• Uáitéar Mac Cumhaill.
  • Seán Ó Maolrueaidh.
  • Pádraig Ó Braonain.
  • Seán Ó Lideadha.
  • Seán Ó Duinnín.
  • Micheál Ó hAonghusa.
  • Seán Ó hAodha.
  • Liam de Róiste.
  • Séamus Breathnach.
  • Seosamh Mag Fhionnlaoich.
  • Seosamh Mac Suibhne.
  • Peadar Mac a' Bhaird.
  • Darghal Figes.
  • Deasmhumhain Mac Gearailt.
  • Seán Ó Ruanaidh.
  • Micheál de Duram.
  • Ailfrid Ó Broin.
  • Seán Mac Garaidh.
  • Risteard Ó Maolcatha.
  • Pilib Mac Cosgair.
  • Seosamh Mag Craith.
  • Domhnall Mac Carthaigh.
  • Maolmhuire Mac Eochadha.
  • Sir Seamus Craig,'Ridire, M.D.
  • Gearóid Mac Giobuin, K.C.
  • Liam Thrift.
  • Eoin Mac Neill.
  • Pádraig Ó hOgáin.
  • Pádraic Ó Máille.
  • Seosamh Ó Faoileacháin.
  • Seoirse Mac Niocaill.
  • Séamus Cruahlaoich.
  • Criostóir Ó Broin.
  • Ristéard Mac Liam.
  • Caoimhghin Ó hUigín.
  • Tomás Mac Artuir.
  • Séamus Ó Doláin.
  • Aindriu Ó Laimhin.
  • Ristéard Ó hAodha.
  • Proinsias Mag Aonghusa.
  • Eamon Ó Dugain.
  • PeadarÓ hAodha.
  • Séamus Ó Murchadha.
  • Seosamh Mac Giolla Bhrighde.
  • Liam Mac Sioghaird.
  • Tomás Ó Domhnaill.
  • Éarnán de Blaghd.
  • Uinseann de Faoite.
  • Domhnall Ó Broin.
  • Séamus de Burca.
  • Micheál Ó Dubhghaill.
Amendment declared defeated.



Thomás de Nógla.Riobaárd Ó Deaghaidh.Tomás Mac Eoin.Lorcan Ó Neíil.Liam Ó Briain.Liam Mag Aonghusa.Tomás Ó ConaillAodh Ó Culachain.Seámus Éabhróid.Liam Ó Daimhin.Séan Ó Laidhin.Cathal Ó Seanáin.Seán Ó Laidhin.Nioclas O Faolain.Domhnall Ó Faolain.Risteard Mac Fheorais.Domhnall Ó Ceallacháin.

Liam T. Mac Cosgair.Donhadh Ó Guaire.Uáitéar Mac Cumhaill.Seán Ó Maolrueaidh.Pádraig Ó Braonain.Seán Ó Lideadha.Seán Ó Duinnín.Micheál Ó hAonghusa.Seán Ó hAodha.Liam de Róiste.Séamus Breathnach.Seosamh Mag Fhionnlaoich.Seosamh Mac Suibhne.Peadar Mac a' Bhaird.Darghal Figes.Deasmhumhain Mac Gearailt.Seán Ó Ruanaidh.Micheál de Duram.Ailfrid Ó Broin.Seán Mac Garaidh.Risteard Ó Maolcatha.Pilib Mac Cosgair.Seosamh Mag Craith.Domhnall Mac Carthaigh.Maolmhuire Mac Eochadha.Sir Seamus Craig,'Ridire, M.D.Gearóid Mac Giobuin, K.C.Liam Thrift.Eoin Mac Neill.Pádraig Ó hOgáin.Pádraic Ó Máille.Seosamh Ó Faoileacháin.Seoirse Mac Niocaill.Séamus Cruahlaoich.Criostóir Ó Broin.Ristéard Mac Liam.Caoimhghin Ó hUigín.Tomás Mac Artuir.Séamus Ó Doláin.Aindriu Ó Laimhin.Ristéard Ó hAodha.Proinsias Mag Aonghusa.Eamon Ó Dugain.PeadarÓ hAodha.Séamus Ó Murchadha.Seosamh Mac Giolla Bhrighde.Liam Mac Sioghaird.Tomás Ó Domhnaill.Éarnán de Blaghd.Uinseann de Faoite.Domhnall Ó Broin.Séamus de Burca.Micheál Ó Dubhghaill.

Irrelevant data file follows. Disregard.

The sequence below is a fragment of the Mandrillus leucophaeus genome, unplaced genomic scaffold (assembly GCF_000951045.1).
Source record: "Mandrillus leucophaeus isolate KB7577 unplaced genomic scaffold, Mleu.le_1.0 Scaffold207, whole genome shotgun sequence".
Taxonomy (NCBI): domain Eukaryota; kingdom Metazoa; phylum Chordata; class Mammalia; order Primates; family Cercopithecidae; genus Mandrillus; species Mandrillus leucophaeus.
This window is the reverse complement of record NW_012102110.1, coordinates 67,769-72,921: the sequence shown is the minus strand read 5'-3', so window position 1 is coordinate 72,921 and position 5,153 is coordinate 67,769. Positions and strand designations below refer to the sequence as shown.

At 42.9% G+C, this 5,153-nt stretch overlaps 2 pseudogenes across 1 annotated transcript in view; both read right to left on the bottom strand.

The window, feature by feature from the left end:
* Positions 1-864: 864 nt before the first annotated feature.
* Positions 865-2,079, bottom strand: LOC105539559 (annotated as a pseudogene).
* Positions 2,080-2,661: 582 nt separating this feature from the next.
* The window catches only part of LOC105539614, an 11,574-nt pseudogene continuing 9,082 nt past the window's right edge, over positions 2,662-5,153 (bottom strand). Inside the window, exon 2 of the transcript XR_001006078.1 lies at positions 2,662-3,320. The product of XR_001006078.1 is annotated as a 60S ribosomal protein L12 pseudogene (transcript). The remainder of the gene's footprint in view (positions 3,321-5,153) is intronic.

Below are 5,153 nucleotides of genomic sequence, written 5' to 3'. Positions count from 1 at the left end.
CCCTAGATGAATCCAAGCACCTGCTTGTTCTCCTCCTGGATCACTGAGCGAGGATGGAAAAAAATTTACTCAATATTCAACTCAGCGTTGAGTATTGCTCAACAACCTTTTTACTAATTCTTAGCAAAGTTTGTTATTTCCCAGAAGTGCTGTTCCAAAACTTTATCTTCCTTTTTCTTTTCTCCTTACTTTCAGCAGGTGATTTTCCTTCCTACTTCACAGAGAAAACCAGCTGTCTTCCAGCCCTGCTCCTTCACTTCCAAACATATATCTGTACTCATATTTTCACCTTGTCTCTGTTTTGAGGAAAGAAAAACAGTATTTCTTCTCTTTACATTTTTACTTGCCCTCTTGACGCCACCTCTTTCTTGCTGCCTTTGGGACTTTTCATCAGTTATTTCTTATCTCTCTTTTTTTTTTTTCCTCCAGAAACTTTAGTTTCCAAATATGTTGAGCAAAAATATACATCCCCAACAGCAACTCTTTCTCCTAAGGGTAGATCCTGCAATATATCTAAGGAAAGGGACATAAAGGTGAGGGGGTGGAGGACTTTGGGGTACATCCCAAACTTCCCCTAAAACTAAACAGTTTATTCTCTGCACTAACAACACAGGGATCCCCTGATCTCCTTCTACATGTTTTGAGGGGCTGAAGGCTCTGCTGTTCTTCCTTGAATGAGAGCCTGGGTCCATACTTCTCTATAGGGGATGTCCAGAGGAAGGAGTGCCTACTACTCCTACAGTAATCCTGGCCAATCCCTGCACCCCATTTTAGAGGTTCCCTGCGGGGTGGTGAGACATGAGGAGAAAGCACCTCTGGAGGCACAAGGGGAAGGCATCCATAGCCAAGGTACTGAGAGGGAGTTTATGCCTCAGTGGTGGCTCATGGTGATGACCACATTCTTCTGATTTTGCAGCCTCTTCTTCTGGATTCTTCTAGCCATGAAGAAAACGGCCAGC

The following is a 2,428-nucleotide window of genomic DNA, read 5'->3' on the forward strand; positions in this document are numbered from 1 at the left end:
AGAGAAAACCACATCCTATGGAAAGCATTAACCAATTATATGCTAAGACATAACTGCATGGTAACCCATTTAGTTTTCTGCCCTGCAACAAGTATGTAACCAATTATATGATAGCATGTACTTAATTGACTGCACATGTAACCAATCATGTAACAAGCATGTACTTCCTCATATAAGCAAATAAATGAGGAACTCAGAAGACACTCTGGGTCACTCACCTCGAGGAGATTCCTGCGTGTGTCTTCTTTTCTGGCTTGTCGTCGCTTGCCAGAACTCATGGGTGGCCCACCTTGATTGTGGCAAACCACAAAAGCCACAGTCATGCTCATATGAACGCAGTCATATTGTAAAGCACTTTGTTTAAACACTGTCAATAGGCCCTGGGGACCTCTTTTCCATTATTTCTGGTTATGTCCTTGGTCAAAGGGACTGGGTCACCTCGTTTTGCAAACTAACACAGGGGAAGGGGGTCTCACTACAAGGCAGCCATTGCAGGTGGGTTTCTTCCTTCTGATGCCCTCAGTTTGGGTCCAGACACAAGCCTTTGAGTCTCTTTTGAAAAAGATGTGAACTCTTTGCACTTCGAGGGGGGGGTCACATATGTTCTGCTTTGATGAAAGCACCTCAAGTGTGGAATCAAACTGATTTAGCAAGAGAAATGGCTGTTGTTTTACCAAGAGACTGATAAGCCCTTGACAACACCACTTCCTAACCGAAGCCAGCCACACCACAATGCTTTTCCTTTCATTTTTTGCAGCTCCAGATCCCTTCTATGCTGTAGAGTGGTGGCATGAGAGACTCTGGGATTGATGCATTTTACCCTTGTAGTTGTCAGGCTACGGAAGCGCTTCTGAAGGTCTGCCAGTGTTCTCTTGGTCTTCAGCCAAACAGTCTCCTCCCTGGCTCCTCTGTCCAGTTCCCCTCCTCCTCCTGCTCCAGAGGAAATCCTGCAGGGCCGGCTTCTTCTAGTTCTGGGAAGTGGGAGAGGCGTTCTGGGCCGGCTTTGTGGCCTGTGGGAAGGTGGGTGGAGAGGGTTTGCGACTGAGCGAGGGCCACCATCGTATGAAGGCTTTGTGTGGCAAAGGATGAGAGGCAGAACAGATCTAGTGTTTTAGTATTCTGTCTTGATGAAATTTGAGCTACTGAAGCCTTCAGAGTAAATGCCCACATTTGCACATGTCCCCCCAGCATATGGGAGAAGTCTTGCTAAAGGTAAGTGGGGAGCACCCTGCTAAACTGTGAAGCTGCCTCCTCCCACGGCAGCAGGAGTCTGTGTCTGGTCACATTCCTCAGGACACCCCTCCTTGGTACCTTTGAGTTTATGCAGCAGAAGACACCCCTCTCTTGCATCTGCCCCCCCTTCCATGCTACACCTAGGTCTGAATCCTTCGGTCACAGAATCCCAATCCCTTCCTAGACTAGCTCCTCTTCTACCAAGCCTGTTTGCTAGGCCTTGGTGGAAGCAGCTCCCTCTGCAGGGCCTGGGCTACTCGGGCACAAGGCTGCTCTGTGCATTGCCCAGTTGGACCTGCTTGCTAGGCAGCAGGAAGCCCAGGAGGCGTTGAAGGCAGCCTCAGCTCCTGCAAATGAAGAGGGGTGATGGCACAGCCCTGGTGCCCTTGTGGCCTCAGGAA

The Dáil divided on the motion: Tá 54; Níl 15.



Liam T. Mac Cosgar.Donchadh Ó Guaire.Uaitear Mac Cumhaire.Seán Maolruaidh.Pádrag Braonain.Seán Lideadha.Seán Ó Duinnin.Micheál Ó hAonghusa.Seán Ó hAodha.Liam de Róoiste.Séamus Breathnach.Seosamh Mag Fhionniaoich.Peadar Mac a'Bhaird.Daighal Figes.Deasmhunmhain Mac Geareailt.Seán Ruanaidh.Micheál de Duram.Ailfrid Broin.Seán Mac Garaidh.Risteard Ó Maolchatha.Pilib Mac Cosgair.Seosamh Mag Craith.Domhnall Mac Carthaigh.Maolmhuire Mac Eochadha.Sir Séamus Craig, Ridire, M.D.Gearoid Mac Giobuin, K.C.Liam Thrift.Eoin Mac Neill.Liam Mag Aonghusa.Pádraig Ó hOgain.Pádraig Máille.Seosamh Faoileachain.Seoirse Mac Niocaill.Súamus Cruadhlaaoich.Criostóir Ó Broin.Risteard Mac Liam.Caoimhghin Ó hUigin.Tomás Mac Artuir.Séamus Ó Dóláin.Aindriu Ó Laimhin.Risteard Ó hAodha.Liam Ó hAodha.Proinsias Mag Aonghusa.Eamon Ó Dugain.Peadar Ó hAodha.Séamus Ó Murchadha.Seosamh Mac Giolla Bhrighde.Liam Mac Sioghaird.Tomás Ó Domhnaill.Earnán de Blaghd.Uinseann de Faoite.Domhnall Ó Broin.Séamus de Burca.Micheál Ó Dubhghal.

Pádraig Mac Gamhna.Tomás de Nogla.Riobard Ó Deaghaidh.Thomás Mac Eoin.Liam Ó Briain.Tomás Ó Conaill.Aodh Ó Culachain.Séamus Eabhroid.Seán Ó Laidhin.Cathal Ó Seanáin.Seán Buitleir.Nioclas Ó Faolain.Domhnall Ó Muirgheasa.Risteard Mac Fheorais.Domhnall Ó Ceallachain.

Motion declared carried.

At the conclusion of the calling of the roll, if a Member draws attention to the fact that he has not recorded his vote, the Dáil may agree to allow him then to record his vote. Before the adjournment of the Dáil is moved, I have been asked to state nominations will be received for the Committee to deal with payments of Ministers, Speaker and Deputy-Speaker, and Members of Dáil Eireann. I have already received from two groups nominations; in one case one, and in another two. The suggestion of the President is that nominations for 10 Members of the Committee should be handed to the President of the Dáil himself immediately.

We will collect the ballot papers at 4 o'clock by agreement.

Might I ask if the P.M.G. has any statement to make in connection with the Postal Strike?

I understood there was to be a discussion on that. It is now being waived.

I intended to raise the same question, butas the hour is late I think it had better be deferred.

If it is the will of the Dáil to hear the P.M.G., provided it does not lead to a discussion——

You cannot have that.

I take it then the Dáil stands adjourned until three o'clock to-morrow.

Motion: "That the Dáil do now adjourn," put and agreed to.
The Dáil adjourned at 9 p.m.